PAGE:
Re: [R] What does the "<<-" operator mean?

From: Thomas Lumley <tlumley_at_uw.edu>
Date: Fri, 22 Apr 2011 07:59:33 +1200

On Fri, Apr 22, 2011 at 7:08 AM, Cliff Clive <cliffclive_at_gmail.com> wrote:
> I've been reading some code from an example in a blog post (
> http://www.maxdama.com/ here ) and I came across an operator that I hadn't
> seen before.  The author used a <<- operator to update a variable, like so:
>
> ecov_xy <<- ecov_xy+decay*(x[t]*y[t]-ecov_xy)
>
> At first I thought it was a mistake and tried replacing it with the usual <-
> assignment operator, but I didn't get the same results.  So what does the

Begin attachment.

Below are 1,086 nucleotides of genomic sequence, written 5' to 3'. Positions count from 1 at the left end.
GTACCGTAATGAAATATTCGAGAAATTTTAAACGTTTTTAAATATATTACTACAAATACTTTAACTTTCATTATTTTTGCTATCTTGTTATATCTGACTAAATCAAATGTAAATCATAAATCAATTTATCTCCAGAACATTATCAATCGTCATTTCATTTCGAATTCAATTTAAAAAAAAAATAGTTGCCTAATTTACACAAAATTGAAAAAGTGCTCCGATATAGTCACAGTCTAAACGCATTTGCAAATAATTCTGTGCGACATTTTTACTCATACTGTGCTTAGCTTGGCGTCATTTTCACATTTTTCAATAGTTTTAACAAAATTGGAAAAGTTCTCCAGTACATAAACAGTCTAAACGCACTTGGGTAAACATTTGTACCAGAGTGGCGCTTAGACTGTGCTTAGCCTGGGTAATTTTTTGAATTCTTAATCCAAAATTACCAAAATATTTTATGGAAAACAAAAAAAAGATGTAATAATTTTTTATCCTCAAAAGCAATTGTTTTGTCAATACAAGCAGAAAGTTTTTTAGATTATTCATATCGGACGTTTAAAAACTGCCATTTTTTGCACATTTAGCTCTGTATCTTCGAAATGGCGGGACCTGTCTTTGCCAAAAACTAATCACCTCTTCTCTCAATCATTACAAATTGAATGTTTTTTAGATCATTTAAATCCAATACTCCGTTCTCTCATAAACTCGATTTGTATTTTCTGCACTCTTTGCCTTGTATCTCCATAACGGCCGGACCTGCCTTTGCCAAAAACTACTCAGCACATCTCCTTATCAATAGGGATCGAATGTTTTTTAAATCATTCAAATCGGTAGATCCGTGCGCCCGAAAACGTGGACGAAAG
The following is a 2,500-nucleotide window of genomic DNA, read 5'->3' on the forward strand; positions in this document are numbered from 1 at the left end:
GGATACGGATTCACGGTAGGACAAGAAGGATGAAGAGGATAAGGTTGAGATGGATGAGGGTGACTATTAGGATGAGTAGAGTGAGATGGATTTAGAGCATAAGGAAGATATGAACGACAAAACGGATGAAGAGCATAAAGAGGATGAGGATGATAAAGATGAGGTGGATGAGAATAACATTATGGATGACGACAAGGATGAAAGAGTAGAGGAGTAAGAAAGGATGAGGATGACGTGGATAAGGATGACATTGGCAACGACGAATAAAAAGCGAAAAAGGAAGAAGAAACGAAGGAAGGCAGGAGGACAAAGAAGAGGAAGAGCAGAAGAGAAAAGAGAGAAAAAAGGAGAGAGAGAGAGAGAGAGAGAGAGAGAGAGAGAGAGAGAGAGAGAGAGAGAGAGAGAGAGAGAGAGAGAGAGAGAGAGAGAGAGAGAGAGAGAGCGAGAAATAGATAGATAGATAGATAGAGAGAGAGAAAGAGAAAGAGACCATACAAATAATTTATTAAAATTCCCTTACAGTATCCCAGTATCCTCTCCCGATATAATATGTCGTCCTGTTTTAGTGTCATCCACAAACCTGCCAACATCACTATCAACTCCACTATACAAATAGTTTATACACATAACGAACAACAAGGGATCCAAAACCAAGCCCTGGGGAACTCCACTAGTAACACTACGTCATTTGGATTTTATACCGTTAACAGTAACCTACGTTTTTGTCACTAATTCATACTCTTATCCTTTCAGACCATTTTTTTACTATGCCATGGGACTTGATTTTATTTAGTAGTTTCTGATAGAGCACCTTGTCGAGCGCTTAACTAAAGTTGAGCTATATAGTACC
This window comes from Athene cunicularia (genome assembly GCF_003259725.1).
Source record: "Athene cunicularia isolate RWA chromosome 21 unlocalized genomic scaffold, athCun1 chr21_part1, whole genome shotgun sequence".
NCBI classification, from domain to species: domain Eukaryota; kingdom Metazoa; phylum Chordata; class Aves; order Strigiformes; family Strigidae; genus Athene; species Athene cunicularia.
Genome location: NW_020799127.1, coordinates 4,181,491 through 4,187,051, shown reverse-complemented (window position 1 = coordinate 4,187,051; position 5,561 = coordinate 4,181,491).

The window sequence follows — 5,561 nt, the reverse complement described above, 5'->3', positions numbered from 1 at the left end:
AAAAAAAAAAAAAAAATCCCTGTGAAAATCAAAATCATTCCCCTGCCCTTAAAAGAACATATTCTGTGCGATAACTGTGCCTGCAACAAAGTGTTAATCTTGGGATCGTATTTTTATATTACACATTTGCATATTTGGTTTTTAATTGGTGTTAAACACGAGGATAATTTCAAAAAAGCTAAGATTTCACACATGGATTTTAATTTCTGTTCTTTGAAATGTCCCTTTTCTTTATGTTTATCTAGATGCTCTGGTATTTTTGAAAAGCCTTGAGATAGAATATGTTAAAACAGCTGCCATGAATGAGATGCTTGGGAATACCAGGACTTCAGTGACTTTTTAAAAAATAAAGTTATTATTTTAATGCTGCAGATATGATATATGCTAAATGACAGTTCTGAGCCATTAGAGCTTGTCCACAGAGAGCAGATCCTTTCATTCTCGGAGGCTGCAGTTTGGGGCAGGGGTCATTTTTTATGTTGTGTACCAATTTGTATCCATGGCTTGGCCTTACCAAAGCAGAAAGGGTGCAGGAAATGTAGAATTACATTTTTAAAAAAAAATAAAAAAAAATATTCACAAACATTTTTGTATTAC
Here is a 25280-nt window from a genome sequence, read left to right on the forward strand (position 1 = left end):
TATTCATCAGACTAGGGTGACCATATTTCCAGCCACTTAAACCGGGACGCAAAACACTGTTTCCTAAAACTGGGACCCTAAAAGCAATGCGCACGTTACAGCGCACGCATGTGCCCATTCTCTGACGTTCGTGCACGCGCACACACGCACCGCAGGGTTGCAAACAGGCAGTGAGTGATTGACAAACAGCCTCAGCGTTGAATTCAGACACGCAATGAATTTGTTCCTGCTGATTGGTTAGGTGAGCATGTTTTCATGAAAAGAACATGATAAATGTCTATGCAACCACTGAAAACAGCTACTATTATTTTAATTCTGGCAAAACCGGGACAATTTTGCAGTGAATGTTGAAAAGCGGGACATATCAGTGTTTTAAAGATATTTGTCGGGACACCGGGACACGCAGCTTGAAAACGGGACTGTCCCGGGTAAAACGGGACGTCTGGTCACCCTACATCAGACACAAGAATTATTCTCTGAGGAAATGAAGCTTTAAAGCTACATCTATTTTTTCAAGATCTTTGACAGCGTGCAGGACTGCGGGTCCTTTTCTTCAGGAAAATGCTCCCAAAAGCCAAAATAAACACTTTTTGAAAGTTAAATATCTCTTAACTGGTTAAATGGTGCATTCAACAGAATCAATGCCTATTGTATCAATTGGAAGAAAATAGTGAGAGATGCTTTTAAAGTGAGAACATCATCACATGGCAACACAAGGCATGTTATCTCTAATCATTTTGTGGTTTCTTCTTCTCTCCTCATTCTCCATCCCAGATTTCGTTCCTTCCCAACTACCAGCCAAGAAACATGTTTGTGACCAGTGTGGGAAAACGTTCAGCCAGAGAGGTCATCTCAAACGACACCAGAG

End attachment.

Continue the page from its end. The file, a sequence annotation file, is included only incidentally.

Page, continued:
> double arrow <<- operator do?

It's the 'superassignment' operator. It does the assignment in the enclosing environment. That is, starting with the enclosing frame, it works its way up towards the global environment until it finds a variable called ecov_xy, and then assigns to it. If it never finds an existing ecov_xy it creates one in the global environment.

The good use of superassignment is in conjuction with lexical scope, where an environment stores state for a function or set of functions that modify the state by using superassignment.

make.accumulator<-function(){

             a<-0
             function(x) {
                  a<<-a+x
                   a
            }

}

> f<-make.accumulator()
> f(1)

[1] 1
> f(1)

[1] 2
> f(11)

[1] 13
> f(11)

[1] 24

The Evil and Wrong use is to modify variables in the global environment.

      -thomas

-- 
Thomas Lumley
Professor of Biostatistics
University of Auckland

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Received on Thu 21 Apr 2011 - 20:01:58 GMT

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